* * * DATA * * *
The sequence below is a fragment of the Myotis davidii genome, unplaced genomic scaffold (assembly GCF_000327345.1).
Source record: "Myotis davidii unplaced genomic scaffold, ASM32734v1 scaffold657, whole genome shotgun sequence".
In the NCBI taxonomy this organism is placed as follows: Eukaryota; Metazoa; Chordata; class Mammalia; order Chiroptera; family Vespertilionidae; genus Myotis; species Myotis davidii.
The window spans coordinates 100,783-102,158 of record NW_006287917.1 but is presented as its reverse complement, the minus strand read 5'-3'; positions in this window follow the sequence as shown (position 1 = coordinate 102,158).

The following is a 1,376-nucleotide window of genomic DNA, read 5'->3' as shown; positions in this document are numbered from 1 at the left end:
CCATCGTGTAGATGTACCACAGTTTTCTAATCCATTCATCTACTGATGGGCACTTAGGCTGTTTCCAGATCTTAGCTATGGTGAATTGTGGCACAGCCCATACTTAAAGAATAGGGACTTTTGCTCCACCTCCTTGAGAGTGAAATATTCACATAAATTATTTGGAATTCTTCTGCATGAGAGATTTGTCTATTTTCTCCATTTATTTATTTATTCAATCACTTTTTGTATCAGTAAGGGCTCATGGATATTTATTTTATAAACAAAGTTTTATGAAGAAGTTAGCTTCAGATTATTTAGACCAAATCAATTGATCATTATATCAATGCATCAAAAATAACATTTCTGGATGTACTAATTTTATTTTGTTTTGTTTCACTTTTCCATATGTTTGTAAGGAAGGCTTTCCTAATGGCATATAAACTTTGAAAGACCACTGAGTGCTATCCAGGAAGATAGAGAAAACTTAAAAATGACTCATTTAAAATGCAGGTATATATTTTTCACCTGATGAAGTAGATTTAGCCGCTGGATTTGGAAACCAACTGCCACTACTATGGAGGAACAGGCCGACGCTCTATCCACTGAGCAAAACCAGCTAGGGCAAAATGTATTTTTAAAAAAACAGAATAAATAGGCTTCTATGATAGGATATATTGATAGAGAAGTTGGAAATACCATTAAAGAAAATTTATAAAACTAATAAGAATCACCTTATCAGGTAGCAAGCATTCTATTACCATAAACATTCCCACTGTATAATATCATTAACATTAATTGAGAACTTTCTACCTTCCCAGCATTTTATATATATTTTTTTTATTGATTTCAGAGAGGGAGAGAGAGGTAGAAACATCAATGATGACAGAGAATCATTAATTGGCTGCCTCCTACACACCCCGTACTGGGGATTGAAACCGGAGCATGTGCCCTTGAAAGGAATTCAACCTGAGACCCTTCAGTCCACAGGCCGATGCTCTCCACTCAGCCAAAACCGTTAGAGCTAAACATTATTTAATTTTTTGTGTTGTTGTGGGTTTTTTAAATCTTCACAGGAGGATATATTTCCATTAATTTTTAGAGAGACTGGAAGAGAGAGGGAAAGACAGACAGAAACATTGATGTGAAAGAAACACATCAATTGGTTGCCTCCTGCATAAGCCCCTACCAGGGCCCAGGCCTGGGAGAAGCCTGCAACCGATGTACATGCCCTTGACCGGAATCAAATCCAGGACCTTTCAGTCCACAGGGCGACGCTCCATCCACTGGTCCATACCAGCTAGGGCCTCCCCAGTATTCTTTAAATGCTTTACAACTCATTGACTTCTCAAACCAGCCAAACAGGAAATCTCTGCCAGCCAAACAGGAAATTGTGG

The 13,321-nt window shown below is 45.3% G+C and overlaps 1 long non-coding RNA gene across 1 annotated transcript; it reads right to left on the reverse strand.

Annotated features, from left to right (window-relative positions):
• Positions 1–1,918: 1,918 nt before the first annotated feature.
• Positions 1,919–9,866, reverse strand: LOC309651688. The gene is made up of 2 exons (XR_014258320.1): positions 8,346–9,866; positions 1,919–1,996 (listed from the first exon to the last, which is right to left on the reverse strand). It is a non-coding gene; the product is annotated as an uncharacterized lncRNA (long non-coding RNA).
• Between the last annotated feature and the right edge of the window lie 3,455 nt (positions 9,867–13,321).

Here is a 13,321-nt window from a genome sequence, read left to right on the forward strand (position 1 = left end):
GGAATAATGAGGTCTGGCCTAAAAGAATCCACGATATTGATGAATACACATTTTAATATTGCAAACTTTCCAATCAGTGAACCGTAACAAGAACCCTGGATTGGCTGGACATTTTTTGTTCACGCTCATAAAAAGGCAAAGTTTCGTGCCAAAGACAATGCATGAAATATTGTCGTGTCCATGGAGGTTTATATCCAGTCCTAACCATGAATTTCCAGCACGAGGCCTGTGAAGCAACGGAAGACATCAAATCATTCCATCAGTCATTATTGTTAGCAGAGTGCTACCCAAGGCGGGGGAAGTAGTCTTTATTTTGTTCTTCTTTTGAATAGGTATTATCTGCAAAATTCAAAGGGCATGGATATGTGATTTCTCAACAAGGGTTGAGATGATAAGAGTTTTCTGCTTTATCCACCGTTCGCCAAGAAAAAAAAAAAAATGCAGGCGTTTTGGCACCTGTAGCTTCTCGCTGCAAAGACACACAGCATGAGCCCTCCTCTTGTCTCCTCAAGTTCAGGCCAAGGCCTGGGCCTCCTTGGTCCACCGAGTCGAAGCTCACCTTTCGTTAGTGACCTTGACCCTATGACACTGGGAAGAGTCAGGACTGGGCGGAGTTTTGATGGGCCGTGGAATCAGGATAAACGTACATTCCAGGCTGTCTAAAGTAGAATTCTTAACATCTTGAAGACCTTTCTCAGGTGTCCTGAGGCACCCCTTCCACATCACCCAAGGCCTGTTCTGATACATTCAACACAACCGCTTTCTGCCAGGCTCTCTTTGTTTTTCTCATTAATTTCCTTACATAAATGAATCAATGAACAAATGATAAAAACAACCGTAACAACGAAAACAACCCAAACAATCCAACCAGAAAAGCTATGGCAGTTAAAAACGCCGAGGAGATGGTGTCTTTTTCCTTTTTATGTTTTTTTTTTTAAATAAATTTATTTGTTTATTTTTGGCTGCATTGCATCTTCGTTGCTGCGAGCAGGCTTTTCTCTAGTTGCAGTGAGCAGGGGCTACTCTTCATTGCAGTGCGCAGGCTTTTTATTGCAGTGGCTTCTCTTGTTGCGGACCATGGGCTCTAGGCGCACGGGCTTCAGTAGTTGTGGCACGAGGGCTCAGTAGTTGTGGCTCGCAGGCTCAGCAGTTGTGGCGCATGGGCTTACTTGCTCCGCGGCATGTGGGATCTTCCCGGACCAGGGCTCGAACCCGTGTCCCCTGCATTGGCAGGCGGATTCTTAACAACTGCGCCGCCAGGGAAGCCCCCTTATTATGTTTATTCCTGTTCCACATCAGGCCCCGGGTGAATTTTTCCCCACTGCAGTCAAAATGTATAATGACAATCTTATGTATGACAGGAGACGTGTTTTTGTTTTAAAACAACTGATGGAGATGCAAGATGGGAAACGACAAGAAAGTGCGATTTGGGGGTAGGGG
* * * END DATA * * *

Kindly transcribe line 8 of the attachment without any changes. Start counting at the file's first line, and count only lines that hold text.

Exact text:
Annotated features, from left to right (window-relative positions):